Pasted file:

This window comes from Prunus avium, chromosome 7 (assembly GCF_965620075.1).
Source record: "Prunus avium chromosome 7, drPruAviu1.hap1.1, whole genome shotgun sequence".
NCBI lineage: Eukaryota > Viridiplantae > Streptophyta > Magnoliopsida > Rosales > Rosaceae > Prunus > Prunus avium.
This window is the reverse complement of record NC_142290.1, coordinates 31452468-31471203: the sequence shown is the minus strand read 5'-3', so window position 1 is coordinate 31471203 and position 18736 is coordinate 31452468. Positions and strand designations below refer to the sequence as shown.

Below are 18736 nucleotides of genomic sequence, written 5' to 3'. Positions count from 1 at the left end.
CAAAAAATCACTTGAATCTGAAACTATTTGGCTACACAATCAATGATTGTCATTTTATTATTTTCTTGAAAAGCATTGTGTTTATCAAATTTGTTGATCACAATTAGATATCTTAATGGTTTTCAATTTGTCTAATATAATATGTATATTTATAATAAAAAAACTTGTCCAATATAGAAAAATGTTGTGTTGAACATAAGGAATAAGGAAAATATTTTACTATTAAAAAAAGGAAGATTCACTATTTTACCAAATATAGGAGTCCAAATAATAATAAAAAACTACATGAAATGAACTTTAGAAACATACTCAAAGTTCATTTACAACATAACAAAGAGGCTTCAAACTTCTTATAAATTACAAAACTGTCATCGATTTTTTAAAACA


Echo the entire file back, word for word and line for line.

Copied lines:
This window comes from Prunus avium, chromosome 7 (assembly GCF_965620075.1).
Source record: "Prunus avium chromosome 7, drPruAviu1.hap1.1, whole genome shotgun sequence".
NCBI lineage: Eukaryota > Viridiplantae > Streptophyta > Magnoliopsida > Rosales > Rosaceae > Prunus > Prunus avium.
This window is the reverse complement of record NC_142290.1, coordinates 31452468-31471203: the sequence shown is the minus strand read 5'-3', so window position 1 is coordinate 31471203 and position 18736 is coordinate 31452468. Positions and strand designations below refer to the sequence as shown.

Below are 18736 nucleotides of genomic sequence, written 5' to 3'. Positions count from 1 at the left end.
CAAAAAATCACTTGAATCTGAAACTATTTGGCTACACAATCAATGATTGTCATTTTATTATTTTCTTGAAAAGCATTGTGTTTATCAAATTTGTTGATCACAATTAGATATCTTAATGGTTTTCAATTTGTCTAATATAATATGTATATTTATAATAAAAAAACTTGTCCAATATAGAAAAATGTTGTGTTGAACATAAGGAATAAGGAAAATATTTTACTATTAAAAAAAGGAAGATTCACTATTTTACCAAATATAGGAGTCCAAATAATAATAAAAAACTACATGAAATGAACTTTAGAAACATACTCAAAGTTCATTTACAACATAACAAAGAGGCTTCAAACTTCTTATAAATTACAAAACTGTCATCGATTTTTTAAAACA